The Jews were hoping Jesus would save them from the oppressive power of the Roman empire. We too hope Jesus will sweep in and save the day. We hope revival will come and we will no longer live in a land divided by race, political affiliation, and socioeconomic status. But Jesus came to save us from ourselves, from the death-grip of sin. Apart from Christ, we are sinners in desperate need of a Savior. No amount of policy reform can change the human heart. Only God Himself can take our hearts of stone and make them hearts of flesh–willing and able to obey and love Him alone.
During this time of great heaviness in our nation, we are tempted to look to our political leaders and systems and demand changes that would bring about reform. When faced with such grief, we are desperate for a quick fix, a solution that would bring us peace. It is good for God’s people to pursue political reform and justice in this world. But we must remember that the only lasting peace we can find is in Jesus Himself.
Not of this world
When Jesus went to the cross, He was questioned by Pilate, the governor of Rome. Pilate asked Jesus:
“‘Are you the King of the Jews?’ Jesus answered, ‘Do you say this of your own accord, or did others say it to you about me?’ Pilate answered, ‘Am I a Jew? Your own nation and the chief priests have delivered you over to me. What have you done?’ Jesus answered, ‘My kingdom is not of this world. If my kingdom were of this world, my servants would have been fighting, that I might not be delivered over to the Jews. But my kingdom is not from the world.’ Then Pilate said to him, ‘So you are a king?’ Jesus answered, ‘You say that I am a king. For this purpose I was born and for this purpose I have come into the world—to bear witness to the truth. Everyone who is of the truth listens to my voice.’” (John 18:33–37)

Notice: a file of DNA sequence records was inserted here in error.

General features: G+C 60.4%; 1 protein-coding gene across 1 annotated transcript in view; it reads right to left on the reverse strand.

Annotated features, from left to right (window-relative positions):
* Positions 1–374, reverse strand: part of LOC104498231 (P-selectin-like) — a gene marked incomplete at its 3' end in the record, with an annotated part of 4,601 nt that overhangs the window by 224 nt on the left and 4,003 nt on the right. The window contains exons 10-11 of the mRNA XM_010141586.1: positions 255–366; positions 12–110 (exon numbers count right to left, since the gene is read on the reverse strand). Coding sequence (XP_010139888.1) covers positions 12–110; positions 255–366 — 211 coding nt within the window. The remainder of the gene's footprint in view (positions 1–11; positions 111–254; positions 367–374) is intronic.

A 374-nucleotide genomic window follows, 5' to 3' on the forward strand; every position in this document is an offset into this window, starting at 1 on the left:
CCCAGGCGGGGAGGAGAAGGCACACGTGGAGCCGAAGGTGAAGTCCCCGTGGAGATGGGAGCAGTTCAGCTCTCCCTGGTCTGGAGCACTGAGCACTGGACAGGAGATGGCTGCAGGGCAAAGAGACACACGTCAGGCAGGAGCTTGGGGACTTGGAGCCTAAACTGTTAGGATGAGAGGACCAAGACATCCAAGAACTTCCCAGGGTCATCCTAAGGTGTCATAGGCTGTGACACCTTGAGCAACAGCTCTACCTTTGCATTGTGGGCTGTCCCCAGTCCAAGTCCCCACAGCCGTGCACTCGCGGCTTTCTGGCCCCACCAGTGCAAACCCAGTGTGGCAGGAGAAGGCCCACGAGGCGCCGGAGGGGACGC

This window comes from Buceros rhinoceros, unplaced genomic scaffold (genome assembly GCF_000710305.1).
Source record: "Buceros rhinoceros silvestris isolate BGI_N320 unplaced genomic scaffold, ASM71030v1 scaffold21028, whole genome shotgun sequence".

Jesus did not come to establish an earthly kingdom. Jesus’ role as the Father’s Son is not to dismantle the man-made systems that fail us. He is our good Shepherd who leads us through the trials that come our way on this earth.
We get to grieve as those with hope when faced with such heartache as we have seen in the last few weeks and months (1 Thessalonians 4:13). We get to rest in the arms of a Savior who bled and died and became sin for us in order that we might become the righteousness of God (2 Corinthians 5:21). And we get to place all of our hope and expectation on Him as we await His return.
No matter our skin color, ethnicity, socioeconomic status, or political affiliation—if we are in Christ, we are citizens of heaven. And while we may feel uncomfortable here on earth, we can find great comfort in knowing that His kingdom is unshakable and His reign knows no end.
Meet the Author:
Jessica Mathisen lives in Athens, Georgia with her husband and two kids. She is a recovering perfectionist, a former teacher, and a lover of people. Her passion is to communicate God's love to others through writing and relationships. She is passionate about sharing the love of Jesus as a foster mama and through serving in various local ministries. Her most favorite things are hanging with her family, eating chips and salsa, and reading good books.